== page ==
About Koh Samui beaches
Since backpackers first arrived in Koh Samui in the 1970s, the Thai island has not looked back. In the 1980s the first tourist hotels opened and today the island is a fully equipped resort destination complete with all the facilities and some excellent hotels. Its original charms (swaying palms, starched white beaches and balmy waters) are still very much intact. Koh Samui offers everything from buzzing party beaches through to quiet sheltered coves, as well as myriad watersports, adventure tourism, family attractions and splashes of local colour, making it a justifiably popular Southeast Asian resort island.
Koh Samui boasts myriad great beaches where you can unfurl your towel. The busiest is in the busy resort town of Chaweng. Hat Chaweng, also the island’s largest beach, is fully equipped with sun loungers, sun umbrellas, watersports, beach bars and restaurants. Hat Lamai to the south is in a similar vein though a little quieter. There are many more relaxed stretches of sand dotted around the island with Ao Thong Sai popular with families.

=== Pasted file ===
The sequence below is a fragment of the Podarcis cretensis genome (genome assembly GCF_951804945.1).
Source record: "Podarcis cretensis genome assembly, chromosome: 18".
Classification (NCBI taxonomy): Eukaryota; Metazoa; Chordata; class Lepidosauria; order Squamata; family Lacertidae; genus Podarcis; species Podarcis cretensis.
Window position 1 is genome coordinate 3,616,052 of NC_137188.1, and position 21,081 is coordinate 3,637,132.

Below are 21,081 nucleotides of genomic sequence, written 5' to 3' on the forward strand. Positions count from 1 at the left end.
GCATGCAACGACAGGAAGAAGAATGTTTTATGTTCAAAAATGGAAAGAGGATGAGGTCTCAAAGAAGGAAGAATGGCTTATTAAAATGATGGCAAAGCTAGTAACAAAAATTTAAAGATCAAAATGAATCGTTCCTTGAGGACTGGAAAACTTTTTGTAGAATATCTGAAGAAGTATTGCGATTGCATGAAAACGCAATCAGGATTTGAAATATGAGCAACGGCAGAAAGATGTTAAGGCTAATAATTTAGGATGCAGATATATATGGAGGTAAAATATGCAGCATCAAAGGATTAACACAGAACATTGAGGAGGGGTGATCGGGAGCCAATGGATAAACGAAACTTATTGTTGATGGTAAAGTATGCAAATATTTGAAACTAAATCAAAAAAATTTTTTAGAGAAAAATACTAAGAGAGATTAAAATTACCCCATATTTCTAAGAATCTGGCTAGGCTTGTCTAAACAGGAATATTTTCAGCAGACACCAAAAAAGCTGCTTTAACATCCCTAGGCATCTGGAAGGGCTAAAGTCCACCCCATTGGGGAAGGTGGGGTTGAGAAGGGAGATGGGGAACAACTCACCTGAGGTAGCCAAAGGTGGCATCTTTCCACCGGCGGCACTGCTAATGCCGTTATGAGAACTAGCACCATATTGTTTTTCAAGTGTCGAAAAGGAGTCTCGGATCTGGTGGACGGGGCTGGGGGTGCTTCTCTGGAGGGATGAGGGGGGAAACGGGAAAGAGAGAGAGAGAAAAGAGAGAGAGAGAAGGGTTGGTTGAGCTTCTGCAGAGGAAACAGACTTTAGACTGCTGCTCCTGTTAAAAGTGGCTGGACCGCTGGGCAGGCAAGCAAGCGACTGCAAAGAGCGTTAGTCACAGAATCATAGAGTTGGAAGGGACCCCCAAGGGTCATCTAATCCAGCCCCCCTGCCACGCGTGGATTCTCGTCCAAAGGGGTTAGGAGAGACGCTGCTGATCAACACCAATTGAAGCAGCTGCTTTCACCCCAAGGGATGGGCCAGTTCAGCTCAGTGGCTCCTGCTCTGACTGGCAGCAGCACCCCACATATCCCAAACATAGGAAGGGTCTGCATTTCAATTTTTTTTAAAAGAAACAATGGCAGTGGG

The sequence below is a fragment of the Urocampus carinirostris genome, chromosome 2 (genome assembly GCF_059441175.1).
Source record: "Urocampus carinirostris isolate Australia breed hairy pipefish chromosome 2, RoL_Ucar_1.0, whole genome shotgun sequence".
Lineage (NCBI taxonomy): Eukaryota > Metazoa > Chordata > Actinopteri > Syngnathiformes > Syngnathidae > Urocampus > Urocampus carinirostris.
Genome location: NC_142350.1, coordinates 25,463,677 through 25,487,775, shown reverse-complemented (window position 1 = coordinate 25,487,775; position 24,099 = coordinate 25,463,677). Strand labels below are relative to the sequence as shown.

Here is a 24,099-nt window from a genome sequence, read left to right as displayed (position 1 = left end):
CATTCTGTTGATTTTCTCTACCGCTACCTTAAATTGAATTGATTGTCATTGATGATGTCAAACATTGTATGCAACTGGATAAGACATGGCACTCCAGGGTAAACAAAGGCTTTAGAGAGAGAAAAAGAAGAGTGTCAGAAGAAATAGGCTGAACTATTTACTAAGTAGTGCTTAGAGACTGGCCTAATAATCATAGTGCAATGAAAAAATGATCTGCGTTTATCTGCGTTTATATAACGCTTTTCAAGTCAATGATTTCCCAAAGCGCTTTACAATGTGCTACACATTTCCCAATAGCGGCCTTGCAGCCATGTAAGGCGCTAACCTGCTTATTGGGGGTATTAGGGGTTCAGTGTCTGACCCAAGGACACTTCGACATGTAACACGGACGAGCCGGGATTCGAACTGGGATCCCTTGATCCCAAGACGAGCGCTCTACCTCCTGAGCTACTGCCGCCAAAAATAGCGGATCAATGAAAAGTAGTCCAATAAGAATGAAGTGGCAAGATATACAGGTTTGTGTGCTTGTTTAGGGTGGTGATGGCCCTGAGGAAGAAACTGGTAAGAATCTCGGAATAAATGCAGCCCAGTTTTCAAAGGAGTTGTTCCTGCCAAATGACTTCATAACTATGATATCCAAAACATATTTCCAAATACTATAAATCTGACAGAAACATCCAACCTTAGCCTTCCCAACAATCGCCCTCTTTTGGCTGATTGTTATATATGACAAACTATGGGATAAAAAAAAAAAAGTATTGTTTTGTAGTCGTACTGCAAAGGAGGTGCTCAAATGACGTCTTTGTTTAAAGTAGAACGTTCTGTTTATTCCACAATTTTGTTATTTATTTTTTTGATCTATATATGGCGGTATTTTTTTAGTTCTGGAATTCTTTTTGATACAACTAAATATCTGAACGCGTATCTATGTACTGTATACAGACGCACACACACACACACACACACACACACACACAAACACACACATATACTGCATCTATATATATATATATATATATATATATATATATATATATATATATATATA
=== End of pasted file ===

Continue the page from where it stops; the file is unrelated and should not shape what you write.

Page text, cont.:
Beyond the beach:
Exploring the island’s Buddhist temples is a rewarding break from the beach. One of the most dramatic is Wat Phra Yai, which is set on its own small island in the north. Wat Samret meanwhile boasts an impressive sitting Buddha and Wat Laem Saw is located in Ban Bang Kao on the southern coast of the island.
For younger visitors tired of the beaches Namuang Safari Park (Namuang 2) is southwest of Hat Chaweng. Families can enjoy a ride on an elephant or just catch an show with live crocodiles. In Maret, The Samui Aquarium and Tiger Zoo (www.samuiorchid.com) boasts birds, an aquarium and the mighty tiger.
Ang Thong Marine National Park is a very popular day trip option and with good reason. This neighbouring archipelago of over 40 islands is a protected national park and much more pristine than Koh Samui. Most day trips include the chance to swim and snorkel as well as the opportunity to climb a hill and survey the archipelago as it unfurls across the Gulf of Thailand.